Wiping out polio is proving tougher than expected, but world health experts say the disease’s demise is tantalizingly near.
In 1988, there were 350,000 cases. This year, there are just over 500 cases. But this is no time to drop the guard, experts say.
“As long as there is polio somewhere in the world, we’ve learned, it is just one traveler away from being anywhere in the world … including here,” said Julie Gerberding, director of the Centers for Disease Control and Prevention. “So it’s very, very important that we stay the course and continue to do whatever it takes to eradicate this problem.”
Gerberding and leaders of the World Health Organization and UNICEF spoke Tuesday in Chicago at the 100th anniversary of the worldwide service organization Rotary International. They praised Rotary’s 20-year drive to eradicate polio worldwide, an effort that has raised more than $600 million.
“Without Rotarians, who provide much of the legwork, the muscle and certainly the brainpower to make these efforts successful, we wouldn’t be where we are today,” Gerberding said.
Vaccination campaigns are proving successful, said Hamid Jafari, director of the Global Immunization Division at the CDC.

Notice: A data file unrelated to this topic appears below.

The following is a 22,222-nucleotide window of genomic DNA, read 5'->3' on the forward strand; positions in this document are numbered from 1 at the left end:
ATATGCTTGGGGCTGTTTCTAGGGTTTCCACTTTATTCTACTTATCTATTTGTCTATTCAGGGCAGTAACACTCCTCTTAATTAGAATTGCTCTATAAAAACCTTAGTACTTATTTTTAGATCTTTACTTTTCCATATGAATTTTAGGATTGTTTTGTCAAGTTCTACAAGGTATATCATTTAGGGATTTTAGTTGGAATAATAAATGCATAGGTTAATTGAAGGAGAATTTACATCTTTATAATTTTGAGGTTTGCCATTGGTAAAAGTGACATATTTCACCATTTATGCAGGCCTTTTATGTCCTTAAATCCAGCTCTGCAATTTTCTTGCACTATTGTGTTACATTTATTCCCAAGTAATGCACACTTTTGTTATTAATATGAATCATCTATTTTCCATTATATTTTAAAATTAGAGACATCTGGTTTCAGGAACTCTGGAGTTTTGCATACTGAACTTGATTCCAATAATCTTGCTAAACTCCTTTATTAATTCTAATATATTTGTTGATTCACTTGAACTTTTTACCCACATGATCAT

Asian countries are “on track for stopping transmission this year,” he said. “The situation in Africa is also looking very good” after a series of immunization campaigns in 23 countries last fall and this spring. He said there are fewer cases now in Africa than there have been in the past five years.
Yet pockets of concern remain. Lee Jong-wook, director-general of WHO, said cases imported from Nigeria, which suspended vaccinations for about a year, “remind us that we must continue to protect the children” and to enlist the commitment of governments to promote anti-polio efforts.
He said $50 million is needed by July to pay for immunization campaigns through this year, and $200 million is needed for 2006.
Rotary president Glenn Estess said his organization would stay involved until the last case of polio is recorded.
“Polio is our priority,” he said. Rotarians have helped transport and administer vaccine, recruit local volunteers, set up vocational training programs for victims and arranged for proper handling of vaccine in remote areas of the world. He said Rotarians have even negotiated cease-fires in war zones so children could be vaccinated.
The amount Rotarians have raised is “a lot of money,” Estess said. “But to me, the labor involved, the commitment of volunteer time, is equal to or outweighs the $600 million.”
The goal once was to stop polio by 2000; now health experts are aiming for next year. Estess said he had hoped he could have announced the last case during this week’s Rotary centennial conference, but “we didn’t get there.”
“When will it be eliminated? No one really knows, but the key is we can eliminate it,” Estess said.
“We can do it, and we believe it will be done.”
By Anita Manning, USA TODAY